Maui is known for its beautiful natural environment and easy-going lifestyle. However, things don’t always go as planned when vacationing in a place you are not familiar with. Having some advance knowledge can avoid problems and make for a happier stay. Keep these safety tips in mind when exploring Maui’s natural wonders.
Ocean and Water Safety Tips
You’ll likely spend plenty of time on Maui’s beautiful beaches during your vacation. The warm, inviting water is also very powerful, so remember to use a bit of common sense when enjoying the ocean. First, never turn your back on the ocean. Ocean wave action changes continually. You might see gently lapping waves, but not expect a much larger rogue wave that can knock you down. Similarly, if viewing the ocean from rocks or overhangs, always stay well away, where the ground is dry. Also, never swim alone and only swim at lifeguard-protected beaches. Water conditions vary according to season and location so heed warning signs. If you get stuck in a strong current, stay calm and wave for assistance. The rule of thumb here is, ‘If in doubt, don’t go out.’
Sun Protection and New Sunscreen Rules
Hawaii’s proximity to the equator and the intensity of UV rays in the islands make sun protection particularly important. Without adequate protection, you may sunburn easier here, and severely damage your skin, increasing the risk of developing melanoma. So even though it’s tempting to spend several hours lounging on a Maui beach or out on a boat, make sure you are adequately protected with sunscreen rated SPF 30 or higher.
New legislation has banned the ingredients oxybenzone and octinoxate from all sunscreen in Hawaii, as these elements have been found to be damaging to ocean reefs. Look for options without these ingredients (often labeled “reef safe”).
Physical sun barriers are actually the best protection. Consider a wide brimmed hat or pick up a pair of polarized sunglasses at the original Maui Jim store on Maui. If you want to further protect the reef and your skin, consider making a donation to Maui Nui Marine Resource Council, and pick up an amazing, quick-dry, sun blocking shirt. The organization envisions healthy coral reefs, clean ocean water and abundant native fish, and is one of the most respected nonprofits on the island.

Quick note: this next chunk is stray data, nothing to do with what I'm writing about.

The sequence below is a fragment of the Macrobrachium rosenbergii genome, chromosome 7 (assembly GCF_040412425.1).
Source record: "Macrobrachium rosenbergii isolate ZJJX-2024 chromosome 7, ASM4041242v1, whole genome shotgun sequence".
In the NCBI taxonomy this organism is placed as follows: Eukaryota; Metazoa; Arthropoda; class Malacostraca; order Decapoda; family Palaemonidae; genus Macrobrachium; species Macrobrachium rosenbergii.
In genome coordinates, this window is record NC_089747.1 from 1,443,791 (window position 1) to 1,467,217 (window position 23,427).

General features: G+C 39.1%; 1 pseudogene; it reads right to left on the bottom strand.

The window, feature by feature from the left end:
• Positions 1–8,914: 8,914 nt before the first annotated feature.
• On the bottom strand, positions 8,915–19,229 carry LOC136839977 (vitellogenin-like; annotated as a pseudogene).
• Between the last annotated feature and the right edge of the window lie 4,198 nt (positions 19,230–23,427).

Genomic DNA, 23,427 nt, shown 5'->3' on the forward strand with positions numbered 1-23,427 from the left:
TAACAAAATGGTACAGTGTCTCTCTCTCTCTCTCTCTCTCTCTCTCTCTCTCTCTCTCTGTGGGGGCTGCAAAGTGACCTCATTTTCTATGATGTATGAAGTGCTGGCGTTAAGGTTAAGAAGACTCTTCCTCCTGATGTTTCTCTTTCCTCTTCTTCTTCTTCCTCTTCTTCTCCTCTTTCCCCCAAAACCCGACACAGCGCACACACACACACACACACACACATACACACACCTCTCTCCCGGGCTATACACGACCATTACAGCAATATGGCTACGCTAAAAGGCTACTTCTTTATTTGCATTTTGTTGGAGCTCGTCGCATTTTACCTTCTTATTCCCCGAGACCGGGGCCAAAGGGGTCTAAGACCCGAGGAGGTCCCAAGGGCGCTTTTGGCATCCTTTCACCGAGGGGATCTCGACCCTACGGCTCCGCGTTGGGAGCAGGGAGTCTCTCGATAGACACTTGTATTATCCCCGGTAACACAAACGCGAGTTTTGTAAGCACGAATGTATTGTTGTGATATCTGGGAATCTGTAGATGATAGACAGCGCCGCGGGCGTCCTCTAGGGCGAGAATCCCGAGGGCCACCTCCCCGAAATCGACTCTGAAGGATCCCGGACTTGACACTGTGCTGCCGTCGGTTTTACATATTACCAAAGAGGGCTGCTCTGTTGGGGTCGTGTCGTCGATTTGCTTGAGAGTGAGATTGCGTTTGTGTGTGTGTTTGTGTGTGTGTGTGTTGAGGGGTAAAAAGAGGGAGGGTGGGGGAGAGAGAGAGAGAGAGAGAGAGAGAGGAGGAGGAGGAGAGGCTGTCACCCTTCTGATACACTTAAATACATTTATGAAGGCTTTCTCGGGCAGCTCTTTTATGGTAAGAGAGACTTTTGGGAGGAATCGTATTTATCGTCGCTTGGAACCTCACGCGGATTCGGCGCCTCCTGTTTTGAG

Coral Reefs and Jellyfish Safety Tips
What some visitors think are rocks beneath the surface of the ocean are actually corals. A living organism, corals can cause cuts and abrasions that can become easily infected.
Corals are also fragile- so we want to avoid breaking pieces off. These foundations of the reef provide a home for a plethora of other sea creature, as well as preventing beach erosion. Find a sandy place to stand when in the ocean, or float on the surface.
Jellyfish can be ethereal and mesmerizing to watch on display at Maui Ocean Center. However, encountering one while swimming or snorkeling can be an unpleasant experience. These creatures can pack a nasty sting that can be very painful, or even dangerous to those who have allergies. Jellies are more prevalent about a week after a full moon, when tides carry jellyfish closer to shore. Look for an advisory sign at the beach, and watch for jelly fish that may have washed up on the sand.
If you do get stung, don’t scratch the wound site, and don’t rinse with fresh water, which will make the pain worse. Rinse with seawater. A rinse with vinegar, or a paste made with baking soda and saltwater, and taking on over-the-counter analgesic like Benedryl will help relieve symptoms. Jellyfish stings will usually subside within 24-48 hours.
By the way, the remedy of peeing on a jellyfish wound is a myth, and can make the pain even worse, not to mention the grossness factor!
Personal Safety Tips
Maui is much safer than other places in the United States when it comes to violent crime. However, we do have relatively high property crime rates. So, it’s important to not leave valuables in your rental car, even in the trunk. Rental cars are pretty easy to identify and are often targeted by local criminals. Keep your valuables locked in your hotel room safe and always keep an eye on your valuables when at the beach.
It’s best to leave valuable jewelry, watches and other expensive items at home- we are pretty casual here, and you don’t need to be dripping in diamonds. Don’t carry large amounts of cash and divide your money and credit cards between two adults- if one person loses their wallet, you still have cash and credit cards to continue your trip.
Before leaving home, make sure and create an updated list of any bank and credit cards you plan to bring in your wallet in case they need to be cancelled. If you are bringing devices- cell phone, tablet, laptop- make sure and turn on location features so the device can be tracked if lost or stollen.
Even during the fun and relaxation of vacations, unfortunate events can happen. If you experience any adversity such as an accident, medical emergency, or serious illness or become a victim of a crime and have a police report, please call the Visitor Bureau. They may be able to assist.
Maui Visitors Bureau (Maui County)